Named Cyber Storm III, the exercise is supposed to start today and last three or four days - depending on the response to the "attack". A complex but dynamic scenario that will be changing according to the various actions and decisions the players should provide a realistic assessment of the defensive capabilities that federal departments, intelligence agencies, private sector companies, various states and international partners can mobilize in the time of need.
Brett Lambo, director of DHS' National Cyber Security Division's cyber exercise program hopes that this test will reveal all the weak links in the response process, and whether the things they plan on doing constitute the right way to go about the business of national cyber defense. "The point of an exercise like this is to lay yourself bare a little bit and get to the point where you break certain things," he revealed to InformationWeek.
Another goal of this exercise is to see if the government and the private sector (especially those companies that manage critical infrastructure) can work together towards the common goal of keeping systems running.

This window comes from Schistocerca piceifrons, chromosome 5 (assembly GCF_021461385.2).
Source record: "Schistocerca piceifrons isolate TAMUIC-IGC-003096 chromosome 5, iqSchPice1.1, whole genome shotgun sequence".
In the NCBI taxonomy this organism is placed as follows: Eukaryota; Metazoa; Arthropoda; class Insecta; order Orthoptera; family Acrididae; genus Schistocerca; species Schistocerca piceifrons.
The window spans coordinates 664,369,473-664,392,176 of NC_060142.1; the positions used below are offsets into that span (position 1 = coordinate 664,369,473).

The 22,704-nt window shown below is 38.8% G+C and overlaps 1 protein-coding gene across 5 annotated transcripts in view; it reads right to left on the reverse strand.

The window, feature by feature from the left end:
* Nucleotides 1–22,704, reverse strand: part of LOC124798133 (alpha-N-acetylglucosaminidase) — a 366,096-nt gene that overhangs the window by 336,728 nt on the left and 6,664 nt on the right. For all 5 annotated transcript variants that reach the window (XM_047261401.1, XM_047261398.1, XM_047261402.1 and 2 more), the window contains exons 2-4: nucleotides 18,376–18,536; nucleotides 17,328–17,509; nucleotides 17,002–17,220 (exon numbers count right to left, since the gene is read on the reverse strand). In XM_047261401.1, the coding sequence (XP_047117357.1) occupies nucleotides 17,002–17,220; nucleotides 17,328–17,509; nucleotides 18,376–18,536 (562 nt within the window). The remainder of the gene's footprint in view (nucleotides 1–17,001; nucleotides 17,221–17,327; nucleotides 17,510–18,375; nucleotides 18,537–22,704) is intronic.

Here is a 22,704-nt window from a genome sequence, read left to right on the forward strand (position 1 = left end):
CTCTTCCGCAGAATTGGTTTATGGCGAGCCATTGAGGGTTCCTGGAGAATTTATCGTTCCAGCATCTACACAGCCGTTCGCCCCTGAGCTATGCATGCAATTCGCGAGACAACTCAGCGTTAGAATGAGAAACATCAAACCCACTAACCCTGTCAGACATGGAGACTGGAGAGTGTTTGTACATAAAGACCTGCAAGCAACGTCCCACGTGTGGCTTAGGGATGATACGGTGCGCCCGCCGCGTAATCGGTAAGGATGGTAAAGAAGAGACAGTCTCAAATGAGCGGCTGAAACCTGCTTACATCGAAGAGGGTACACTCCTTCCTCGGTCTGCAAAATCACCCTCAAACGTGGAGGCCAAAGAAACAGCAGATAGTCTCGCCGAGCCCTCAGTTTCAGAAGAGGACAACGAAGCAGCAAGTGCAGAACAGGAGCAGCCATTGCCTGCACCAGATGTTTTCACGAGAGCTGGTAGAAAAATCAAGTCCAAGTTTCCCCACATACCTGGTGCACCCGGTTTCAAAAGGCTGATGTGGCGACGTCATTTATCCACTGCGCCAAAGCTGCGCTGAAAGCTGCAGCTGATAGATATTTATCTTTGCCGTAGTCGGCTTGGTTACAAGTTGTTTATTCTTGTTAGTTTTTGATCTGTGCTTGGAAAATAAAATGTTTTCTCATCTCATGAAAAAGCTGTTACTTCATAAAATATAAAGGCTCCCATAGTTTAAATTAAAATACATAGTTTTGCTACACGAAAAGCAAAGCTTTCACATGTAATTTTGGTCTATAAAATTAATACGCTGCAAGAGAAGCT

Cyber Storm III participants, located in their real-world offices, will be receiving information and tools from the Secret Service headquarters. The information will be including fake log data and event history, and the tools might take form of drives infected with malware. Of course, many details about the exercise must remain secret until the very end, so that the players don't form any expectations about its course.
The scenario has been developed to reflect the various possibilities and evolving threats that characterize today's cyber world. According to Lambo, the threats will not affect only uptime but also integrity. "We’re trying to upset the chain of trust. We're basically using the Internet against itself," he said.
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